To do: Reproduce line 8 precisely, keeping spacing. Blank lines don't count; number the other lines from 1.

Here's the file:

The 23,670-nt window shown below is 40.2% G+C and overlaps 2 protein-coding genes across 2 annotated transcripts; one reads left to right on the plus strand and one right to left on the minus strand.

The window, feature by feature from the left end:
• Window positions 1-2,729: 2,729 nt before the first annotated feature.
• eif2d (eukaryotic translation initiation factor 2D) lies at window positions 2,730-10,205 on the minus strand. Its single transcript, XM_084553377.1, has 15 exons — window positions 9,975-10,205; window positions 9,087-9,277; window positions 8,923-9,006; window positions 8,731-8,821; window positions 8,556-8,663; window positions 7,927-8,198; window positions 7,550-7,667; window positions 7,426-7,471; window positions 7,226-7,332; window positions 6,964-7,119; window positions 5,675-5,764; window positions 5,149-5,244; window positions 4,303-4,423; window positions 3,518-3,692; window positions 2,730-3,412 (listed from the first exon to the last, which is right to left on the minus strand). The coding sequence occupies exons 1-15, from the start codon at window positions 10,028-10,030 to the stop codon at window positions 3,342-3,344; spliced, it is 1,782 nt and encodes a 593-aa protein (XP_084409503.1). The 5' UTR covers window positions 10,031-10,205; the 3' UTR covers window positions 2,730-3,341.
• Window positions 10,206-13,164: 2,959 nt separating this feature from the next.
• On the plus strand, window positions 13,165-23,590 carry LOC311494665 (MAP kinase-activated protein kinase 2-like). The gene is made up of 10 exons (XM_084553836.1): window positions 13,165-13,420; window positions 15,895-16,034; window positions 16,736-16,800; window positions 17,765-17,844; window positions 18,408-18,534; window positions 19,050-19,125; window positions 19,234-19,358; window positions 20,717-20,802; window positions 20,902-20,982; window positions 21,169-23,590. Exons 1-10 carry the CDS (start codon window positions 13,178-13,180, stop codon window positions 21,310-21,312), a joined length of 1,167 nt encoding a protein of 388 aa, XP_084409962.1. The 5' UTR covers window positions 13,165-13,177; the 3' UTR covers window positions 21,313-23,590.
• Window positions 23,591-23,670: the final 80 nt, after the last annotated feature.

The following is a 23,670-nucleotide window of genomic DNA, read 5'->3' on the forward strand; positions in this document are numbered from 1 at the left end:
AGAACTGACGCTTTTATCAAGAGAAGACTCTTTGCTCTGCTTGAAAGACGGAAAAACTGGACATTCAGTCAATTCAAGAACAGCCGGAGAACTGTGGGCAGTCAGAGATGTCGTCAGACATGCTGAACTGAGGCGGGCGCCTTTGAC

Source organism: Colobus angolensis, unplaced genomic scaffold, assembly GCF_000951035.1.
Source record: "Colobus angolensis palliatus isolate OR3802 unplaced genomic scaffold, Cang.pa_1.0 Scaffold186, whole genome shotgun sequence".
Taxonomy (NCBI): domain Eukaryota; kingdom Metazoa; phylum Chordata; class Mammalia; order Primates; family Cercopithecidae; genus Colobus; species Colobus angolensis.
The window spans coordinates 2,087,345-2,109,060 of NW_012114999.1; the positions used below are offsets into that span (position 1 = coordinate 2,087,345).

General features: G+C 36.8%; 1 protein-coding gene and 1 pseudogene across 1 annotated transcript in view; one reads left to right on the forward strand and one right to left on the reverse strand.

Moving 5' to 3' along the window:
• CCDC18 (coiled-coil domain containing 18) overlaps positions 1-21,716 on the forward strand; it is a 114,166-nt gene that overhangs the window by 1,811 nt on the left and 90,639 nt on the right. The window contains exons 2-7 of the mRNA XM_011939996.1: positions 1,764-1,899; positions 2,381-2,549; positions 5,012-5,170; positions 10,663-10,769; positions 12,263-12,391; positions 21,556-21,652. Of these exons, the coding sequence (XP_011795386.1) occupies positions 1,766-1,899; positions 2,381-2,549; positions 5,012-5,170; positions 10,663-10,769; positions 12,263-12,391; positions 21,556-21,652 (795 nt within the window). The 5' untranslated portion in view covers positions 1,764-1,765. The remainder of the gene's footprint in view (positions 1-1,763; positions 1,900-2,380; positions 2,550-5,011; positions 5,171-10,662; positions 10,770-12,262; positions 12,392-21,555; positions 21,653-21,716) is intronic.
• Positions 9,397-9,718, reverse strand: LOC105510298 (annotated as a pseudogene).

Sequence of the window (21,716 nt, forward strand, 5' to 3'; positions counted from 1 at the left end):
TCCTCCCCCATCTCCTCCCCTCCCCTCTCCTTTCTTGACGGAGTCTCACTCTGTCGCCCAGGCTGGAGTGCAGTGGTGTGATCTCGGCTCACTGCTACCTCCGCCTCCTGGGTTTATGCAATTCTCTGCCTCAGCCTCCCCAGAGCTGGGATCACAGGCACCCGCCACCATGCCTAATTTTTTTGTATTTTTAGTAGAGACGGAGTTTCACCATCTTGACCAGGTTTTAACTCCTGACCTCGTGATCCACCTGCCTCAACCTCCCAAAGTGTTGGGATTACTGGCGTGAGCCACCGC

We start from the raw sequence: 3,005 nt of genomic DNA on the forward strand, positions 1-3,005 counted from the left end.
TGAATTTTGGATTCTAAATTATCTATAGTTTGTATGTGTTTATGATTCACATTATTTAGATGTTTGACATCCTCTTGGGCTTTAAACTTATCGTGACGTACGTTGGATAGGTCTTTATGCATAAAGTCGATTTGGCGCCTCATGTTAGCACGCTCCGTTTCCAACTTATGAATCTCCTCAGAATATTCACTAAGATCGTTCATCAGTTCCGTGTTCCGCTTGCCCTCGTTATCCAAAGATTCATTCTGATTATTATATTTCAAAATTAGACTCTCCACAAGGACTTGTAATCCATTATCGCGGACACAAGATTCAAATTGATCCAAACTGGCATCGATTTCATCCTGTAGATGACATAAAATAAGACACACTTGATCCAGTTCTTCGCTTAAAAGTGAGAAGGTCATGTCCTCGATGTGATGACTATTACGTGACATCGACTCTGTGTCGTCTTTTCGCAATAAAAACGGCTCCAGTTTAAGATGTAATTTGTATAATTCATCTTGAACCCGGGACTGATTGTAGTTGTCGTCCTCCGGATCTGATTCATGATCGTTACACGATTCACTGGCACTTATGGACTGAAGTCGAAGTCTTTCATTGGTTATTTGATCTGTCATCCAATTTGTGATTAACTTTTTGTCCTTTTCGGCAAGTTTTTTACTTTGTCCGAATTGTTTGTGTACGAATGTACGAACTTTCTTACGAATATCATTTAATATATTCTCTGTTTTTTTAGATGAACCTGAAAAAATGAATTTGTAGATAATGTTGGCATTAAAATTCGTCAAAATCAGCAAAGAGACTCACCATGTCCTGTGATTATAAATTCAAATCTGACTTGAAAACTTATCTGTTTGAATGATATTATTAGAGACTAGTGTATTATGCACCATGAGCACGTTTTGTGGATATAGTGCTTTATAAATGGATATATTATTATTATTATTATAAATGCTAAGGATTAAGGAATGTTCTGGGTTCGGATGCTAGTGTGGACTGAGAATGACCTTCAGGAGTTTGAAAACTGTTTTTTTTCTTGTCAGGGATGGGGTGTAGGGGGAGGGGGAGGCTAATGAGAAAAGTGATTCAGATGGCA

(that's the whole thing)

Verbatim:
The following is a 23,670-nucleotide window of genomic DNA, read 5'->3' on the forward strand; positions in this document are numbered from 1 at the left end: